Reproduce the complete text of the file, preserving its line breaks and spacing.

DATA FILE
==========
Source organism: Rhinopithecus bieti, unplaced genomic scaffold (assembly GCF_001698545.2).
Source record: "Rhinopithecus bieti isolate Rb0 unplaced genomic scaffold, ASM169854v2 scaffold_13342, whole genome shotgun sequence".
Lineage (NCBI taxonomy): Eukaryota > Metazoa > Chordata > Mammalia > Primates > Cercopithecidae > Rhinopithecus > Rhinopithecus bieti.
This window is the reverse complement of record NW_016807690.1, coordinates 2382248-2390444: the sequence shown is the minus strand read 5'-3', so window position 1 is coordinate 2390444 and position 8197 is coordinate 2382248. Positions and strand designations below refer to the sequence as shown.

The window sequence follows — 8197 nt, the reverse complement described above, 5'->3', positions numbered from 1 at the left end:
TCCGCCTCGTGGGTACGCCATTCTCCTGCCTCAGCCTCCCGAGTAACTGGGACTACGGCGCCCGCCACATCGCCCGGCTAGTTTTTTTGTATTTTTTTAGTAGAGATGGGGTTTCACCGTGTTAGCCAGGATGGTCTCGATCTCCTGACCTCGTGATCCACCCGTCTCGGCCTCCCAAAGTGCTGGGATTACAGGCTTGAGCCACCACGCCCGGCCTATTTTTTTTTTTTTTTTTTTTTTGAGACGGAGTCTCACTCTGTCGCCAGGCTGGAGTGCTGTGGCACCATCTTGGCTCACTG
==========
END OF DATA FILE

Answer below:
Source organism: Rhinopithecus bieti, unplaced genomic scaffold (assembly GCF_001698545.2).
Source record: "Rhinopithecus bieti isolate Rb0 unplaced genomic scaffold, ASM169854v2 scaffold_13342, whole genome shotgun sequence".
Lineage (NCBI taxonomy): Eukaryota > Metazoa > Chordata > Mammalia > Primates > Cercopithecidae > Rhinopithecus > Rhinopithecus bieti.
This window is the reverse complement of record NW_016807690.1, coordinates 2382248-2390444: the sequence shown is the minus strand read 5'-3', so window position 1 is coordinate 2390444 and position 8197 is coordinate 2382248. Positions and strand designations below refer to the sequence as shown.

The window sequence follows — 8197 nt, the reverse complement described above, 5'->3', positions numbered from 1 at the left end:
TCCGCCTCGTGGGTACGCCATTCTCCTGCCTCAGCCTCCCGAGTAACTGGGACTACGGCGCCCGCCACATCGCCCGGCTAGTTTTTTTGTATTTTTTTAGTAGAGATGGGGTTTCACCGTGTTAGCCAGGATGGTCTCGATCTCCTGACCTCGTGATCCACCCGTCTCGGCCTCCCAAAGTGCTGGGATTACAGGCTTGAGCCACCACGCCCGGCCTATTTTTTTTTTTTTTTTTTTTTTGAGACGGAGTCTCACTCTGTCGCCAGGCTGGAGTGCTGTGGCACCATCTTGGCTCACTG